Preferences DataStore is ideal for small, simple datasets, such as storing login details, the dark mode setting etc. The DataStore is not suitable for complex datasets. If you need to store large or complex datasets, use Room instead.
Preferences DataStore accesses and stores data based on key-value pairs, without defining a schema (database model) upfront.
LAYOUT_PREFERENCES_NAME is the name of the instantiated Preferences DataStore.
The DataStore instance is created using the preferencesDataStore delegate. Since you are using Preferences Datastore, you need to pass Preferences as a datastore type.
💡 Create the DataStore instance at the top level of your Kotlin file once, and access it through this property throughout the rest of your application. This makes it easier to keep your DataStore as a singleton.
Preferences DataStore does not use a predefined schema. It uses corresponding key type functions to define a key for each value that you store in the DataStore<Preferences> instance, e.g., to define a key for an int value, use intPreferencesKey(), and for a string value use stringPreferencesKey(). In general, these function names are prefixed with the type of data you want to store against the key.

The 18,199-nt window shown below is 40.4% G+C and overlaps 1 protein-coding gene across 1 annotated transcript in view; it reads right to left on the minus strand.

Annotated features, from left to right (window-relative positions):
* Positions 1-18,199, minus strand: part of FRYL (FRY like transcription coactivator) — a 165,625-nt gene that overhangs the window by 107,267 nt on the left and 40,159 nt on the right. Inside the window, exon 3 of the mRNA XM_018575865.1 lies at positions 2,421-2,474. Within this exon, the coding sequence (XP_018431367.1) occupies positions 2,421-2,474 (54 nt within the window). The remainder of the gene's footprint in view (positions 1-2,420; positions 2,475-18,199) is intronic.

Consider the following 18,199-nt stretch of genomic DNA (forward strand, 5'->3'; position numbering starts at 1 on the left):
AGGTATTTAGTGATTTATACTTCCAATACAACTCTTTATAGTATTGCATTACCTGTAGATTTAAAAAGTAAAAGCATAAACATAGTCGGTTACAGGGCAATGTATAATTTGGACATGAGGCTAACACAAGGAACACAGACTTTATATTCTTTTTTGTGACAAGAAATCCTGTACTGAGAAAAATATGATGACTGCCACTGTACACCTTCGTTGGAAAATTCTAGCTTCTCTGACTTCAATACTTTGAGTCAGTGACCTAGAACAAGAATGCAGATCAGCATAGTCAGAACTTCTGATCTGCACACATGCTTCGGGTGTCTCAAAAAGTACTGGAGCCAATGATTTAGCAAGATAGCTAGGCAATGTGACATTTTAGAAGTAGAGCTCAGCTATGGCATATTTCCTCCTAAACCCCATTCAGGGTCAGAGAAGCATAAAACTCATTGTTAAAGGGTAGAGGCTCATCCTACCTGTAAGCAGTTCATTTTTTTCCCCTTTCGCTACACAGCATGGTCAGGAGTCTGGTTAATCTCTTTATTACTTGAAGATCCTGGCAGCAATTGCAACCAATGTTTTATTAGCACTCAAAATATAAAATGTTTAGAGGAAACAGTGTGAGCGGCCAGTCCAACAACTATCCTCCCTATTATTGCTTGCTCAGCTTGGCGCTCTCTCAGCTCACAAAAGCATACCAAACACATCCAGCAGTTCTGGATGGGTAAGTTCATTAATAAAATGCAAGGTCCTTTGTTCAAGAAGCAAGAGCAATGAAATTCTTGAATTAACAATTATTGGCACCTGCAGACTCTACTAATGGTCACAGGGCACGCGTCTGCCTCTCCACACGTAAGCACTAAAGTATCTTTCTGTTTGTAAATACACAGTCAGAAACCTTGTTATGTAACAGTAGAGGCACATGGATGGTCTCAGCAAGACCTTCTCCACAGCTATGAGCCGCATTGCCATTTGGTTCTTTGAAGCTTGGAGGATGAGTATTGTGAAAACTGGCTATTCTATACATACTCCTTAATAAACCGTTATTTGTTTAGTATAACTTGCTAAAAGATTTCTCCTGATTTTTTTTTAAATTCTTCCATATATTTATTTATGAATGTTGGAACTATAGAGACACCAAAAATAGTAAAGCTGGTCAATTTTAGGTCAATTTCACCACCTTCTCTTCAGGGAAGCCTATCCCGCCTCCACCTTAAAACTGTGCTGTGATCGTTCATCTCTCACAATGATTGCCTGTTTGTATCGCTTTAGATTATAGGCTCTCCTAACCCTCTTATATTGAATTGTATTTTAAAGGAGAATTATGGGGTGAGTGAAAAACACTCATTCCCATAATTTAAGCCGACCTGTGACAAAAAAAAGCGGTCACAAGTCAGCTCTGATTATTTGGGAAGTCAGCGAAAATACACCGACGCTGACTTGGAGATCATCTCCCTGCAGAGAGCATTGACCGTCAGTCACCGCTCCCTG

Preferences DataStore provides an edit() suspend function that transactionally updates the data in DataStore. The function's transform parameter accepts a block of code where you can update the values as needed. All of the code in the transform block is treated as a single transaction.
Preferences DataStore exposes the data stored in a Flow<Preferences> that emits every time a preference has changed. You don't want to expose the entire Preferences object, just the Boolean value. To do this, we map the Flow<Preferences>, and get the Boolean value you're interested in.
As DataStore reads and writes data from files, IOExceptions may occur when accessing the data, therefore .catch.
Since the Datastore is empty on the first run, return true by default.